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Music Reviews

Released: ..
Review by Marina Oliver | February 6, 2013 at 10:00 AM

A quick check of the calendar (um, was 2003 really ten years ago?) will reveal that The Jealous Sound’s re-release LP A Gentle Reminder marks the band’s return to the scene after nearly a decade of lying low. The album lineup consists of Blair Shehan on vocals and guitar, Bob Penn on drums, Nate Mendel (of Foo Fighters/Sunny Day Real Estate fame) on bass and vocals, and Pedro Benito on guitar. Remastered, partially remixed, and featuring four new songs, the album serves as the refocused group’s first step in a series of action-packed upcoming months.

“Beautiful Morning” starts off the album reflectively. “We can all change when it’s time to change / And I think I know what they’re after,” Shehan croons as he spins a narrative with his words: an imperfect morning of mishaps contrasted with the gentle lyrical reassurance that everything will, in fact, turn out in the end. It’s mid-tempo and lulling until it blends into the heavier backbeat of “Change You,” another continuation of the raw themes outlined in the opener. The album tackles some immense topics right off the bat: identity, starting over, and continuing on even when the odds seem to say it’d be easier to give up.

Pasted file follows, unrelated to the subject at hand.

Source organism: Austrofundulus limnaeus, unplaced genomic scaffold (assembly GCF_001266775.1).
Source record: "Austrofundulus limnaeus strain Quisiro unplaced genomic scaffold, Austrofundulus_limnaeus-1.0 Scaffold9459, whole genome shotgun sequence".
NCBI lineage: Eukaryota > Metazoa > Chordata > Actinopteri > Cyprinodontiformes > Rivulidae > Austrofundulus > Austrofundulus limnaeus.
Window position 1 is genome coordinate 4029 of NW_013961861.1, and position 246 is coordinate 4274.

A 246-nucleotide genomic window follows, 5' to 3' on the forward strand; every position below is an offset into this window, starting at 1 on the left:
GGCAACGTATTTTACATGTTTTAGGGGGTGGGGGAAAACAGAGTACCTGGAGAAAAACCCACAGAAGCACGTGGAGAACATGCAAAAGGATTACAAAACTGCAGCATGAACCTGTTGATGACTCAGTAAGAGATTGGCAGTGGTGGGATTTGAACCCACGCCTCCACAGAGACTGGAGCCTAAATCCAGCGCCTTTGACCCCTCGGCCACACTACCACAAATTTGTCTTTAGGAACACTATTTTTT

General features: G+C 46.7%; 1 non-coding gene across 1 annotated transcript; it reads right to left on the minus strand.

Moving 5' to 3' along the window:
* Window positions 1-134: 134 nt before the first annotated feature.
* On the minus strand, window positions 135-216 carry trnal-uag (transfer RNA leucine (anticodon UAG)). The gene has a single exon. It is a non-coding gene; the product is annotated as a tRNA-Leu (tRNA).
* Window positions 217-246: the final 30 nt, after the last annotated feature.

As for energy, the album picks up about halfway when “Equilibrium” and “Perfect Timing” feature more active instrumentation and vocals. The earlier half of the album feels like a resting heart rate: comfortable, unobtrusive. From the beginning chords of “Equilibrium,” however, the heart becomes more palpable in its beats and pumps some oxygen into the album just where it’s needed. If there’s one structural critique of this album, it’s that it tends to remain firmly in the mid-tempo range so the tracks are often difficult to distinguish in their relative similarity.

A Gentle Reminder strings together fourteen fairly cohesive tracks into a statement from The Jealous Sound: they’re back and they have a new perspective, even on their previously-released music. It’s packed with little mantras (like “Everything is turning around” on album closer “Turning Around,” ending the record on a positive note) and easy on the ears overall.

Rating: 3.5/5

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